EDDIE VEDDER TALKS ABOUT PEARL JAM’S LONGEVITY AND LEGACY

From SignOnSanDiego.com‘s fantastic new interview with Pearl Jam frontman Eddie Vedder where he talks about Ukulele Songs and Pearl Jam’s legacy:

With so much attention focused on the band’s history, does Vedder find he is especially surprised by — or proud of – any specific facet or accomplishment of the group’s?

“It’s a good question. And, to be dead honest, I don’t know how to answer it,” he replied.

“I think that, in order to keep progressing, there should be some benefits to looking back, to help you determine what your future course may be. But if they are (there), I don’t think they’ve been tangible for any of us… What we’ve learned is that we really do live in the present. And, to be honest, this looking back thing make me feel like I’m glad we have someone as astute and devoted to music as Cameron Crowe at the helm of putting something together that would represent us and tell a certain number of stories that happened over (the past) 20 years.. So I think we’re just happy we’ve survived it and are still friends and more than that, happy that we’re still a working group.

“I’m going to go to practice in the basement (with Pearl Jam) in about 10 minutes and I think that’s the best part, that we’re still working and probably working on a higher level of efficiency than ever before. Just meaning that our level of communication is a 20-year relationship between partners, (where) you kind of know what the other person is thinking; all these things that can really benefit you, just in the songwriting process alone. I think the biggest emotion is a bit of being overwhelmed, in a positive way, by the fact we survived it all.”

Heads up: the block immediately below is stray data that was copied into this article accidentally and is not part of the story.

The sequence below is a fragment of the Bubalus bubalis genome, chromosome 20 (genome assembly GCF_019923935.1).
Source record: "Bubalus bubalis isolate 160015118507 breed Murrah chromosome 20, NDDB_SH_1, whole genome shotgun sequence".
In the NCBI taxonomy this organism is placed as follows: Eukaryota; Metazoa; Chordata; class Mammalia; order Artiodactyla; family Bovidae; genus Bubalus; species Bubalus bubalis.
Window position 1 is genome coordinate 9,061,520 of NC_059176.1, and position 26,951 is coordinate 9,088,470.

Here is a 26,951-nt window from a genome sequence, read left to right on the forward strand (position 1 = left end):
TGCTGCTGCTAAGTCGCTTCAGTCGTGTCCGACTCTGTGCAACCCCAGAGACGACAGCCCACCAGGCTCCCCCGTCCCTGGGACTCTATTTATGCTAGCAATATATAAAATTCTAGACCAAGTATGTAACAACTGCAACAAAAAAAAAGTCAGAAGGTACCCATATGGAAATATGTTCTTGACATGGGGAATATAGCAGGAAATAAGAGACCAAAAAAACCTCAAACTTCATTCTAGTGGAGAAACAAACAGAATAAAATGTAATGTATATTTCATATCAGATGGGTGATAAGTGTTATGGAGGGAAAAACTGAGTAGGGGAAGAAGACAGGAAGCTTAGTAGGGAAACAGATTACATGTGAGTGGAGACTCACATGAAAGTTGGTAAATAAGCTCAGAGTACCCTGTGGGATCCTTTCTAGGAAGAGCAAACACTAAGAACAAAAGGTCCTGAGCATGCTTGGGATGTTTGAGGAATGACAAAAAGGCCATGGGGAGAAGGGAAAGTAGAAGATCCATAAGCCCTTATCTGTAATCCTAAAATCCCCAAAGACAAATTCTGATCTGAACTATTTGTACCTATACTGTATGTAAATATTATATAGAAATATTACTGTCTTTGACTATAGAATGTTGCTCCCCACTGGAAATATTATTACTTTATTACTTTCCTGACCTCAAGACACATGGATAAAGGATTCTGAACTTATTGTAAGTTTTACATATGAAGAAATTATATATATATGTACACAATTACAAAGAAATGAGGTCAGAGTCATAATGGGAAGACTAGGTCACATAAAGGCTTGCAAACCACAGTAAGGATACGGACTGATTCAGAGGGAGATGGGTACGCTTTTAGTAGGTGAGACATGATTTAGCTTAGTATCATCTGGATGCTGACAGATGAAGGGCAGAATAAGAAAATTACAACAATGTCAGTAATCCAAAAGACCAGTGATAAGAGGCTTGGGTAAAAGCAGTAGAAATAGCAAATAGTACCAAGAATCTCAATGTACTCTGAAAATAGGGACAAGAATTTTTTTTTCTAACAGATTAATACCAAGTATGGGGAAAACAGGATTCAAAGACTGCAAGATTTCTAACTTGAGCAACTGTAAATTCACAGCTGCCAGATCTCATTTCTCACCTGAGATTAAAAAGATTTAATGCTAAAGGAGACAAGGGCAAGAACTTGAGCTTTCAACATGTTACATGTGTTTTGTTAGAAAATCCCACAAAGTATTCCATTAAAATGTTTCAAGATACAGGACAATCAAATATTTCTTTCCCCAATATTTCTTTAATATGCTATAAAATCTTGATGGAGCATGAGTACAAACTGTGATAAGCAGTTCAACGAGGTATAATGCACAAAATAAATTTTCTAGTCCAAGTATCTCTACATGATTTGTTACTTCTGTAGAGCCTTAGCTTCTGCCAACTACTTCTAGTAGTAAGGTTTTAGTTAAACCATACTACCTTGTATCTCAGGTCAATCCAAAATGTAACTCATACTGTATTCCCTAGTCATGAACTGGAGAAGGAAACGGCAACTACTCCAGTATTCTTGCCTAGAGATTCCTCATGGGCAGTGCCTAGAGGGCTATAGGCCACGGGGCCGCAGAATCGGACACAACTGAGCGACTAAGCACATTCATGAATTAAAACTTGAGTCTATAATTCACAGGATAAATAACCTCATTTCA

SOUNDGARDEN’S KIM THAYIL TALKS ABOUT THE EARLY 80’S SEATTLE MUSIC SCENE

From the new interview with Soundgarden guitarist Kim Thayil in Illinois Entertainer:

The move back to Seattle was symbolic not only for the fact Thayil was born there, but it was a place where kindred outcasts could find gigs. Bear in mind, up to that point, the Emerald City wasn’t known for its music. The past belonged to under-heralded Nuggets stalwarts like The Kingsmen, The Sonics, and The Seeds, while Jimi Hendrix could claim lineage, as would Heart, Queensryche, and that’s about it.

“It was a little more youth-oriented and there are a number of universities directly in the city that had communities around them that were somewhat vital,” he explains. “[An hour away] in Olympia, there’s a college called Evergreen State that was a progressive/alternative school like the high school Hiro, Bruce, and I attended. But anyway, there were a lot more all-ages gigs and venues for original bands. The bands weren’t all that great; there were a few pretty outstanding ones. But definitely a little more accessible in that regard. You didn’t have to join the union to play.”

Things appeared to happen pretty quickly in Seattle, and soon major-label signing binges touched off across the country. Soundgarden signed with A&M in 1989, the same year Alice In Chains joined Columbia. Nirvana joined DGC at Sonic Youth’s urging in 1990, and by then the trail had been picked up. Pearl Jam were inked by Epic weeks after anointing themselves Mookie Blaylock – after the New Jersey Nets’ point guard – and the Seattle binge was on. But those were some lean years, in a commercial sense, until ‘89.

“We moved out when we were 21 [in 1981], so we were college age,” Thayil points out. “At that point, most of our youth/young adult/childhood was Chicago, so all the main rites of passage are Chicago. But all of the ones you establish for yourself as an adult – college degree, life partner, family, career, or, in this case, a rock band – that’s all pretty much Seattle. So our roots were then set down here.”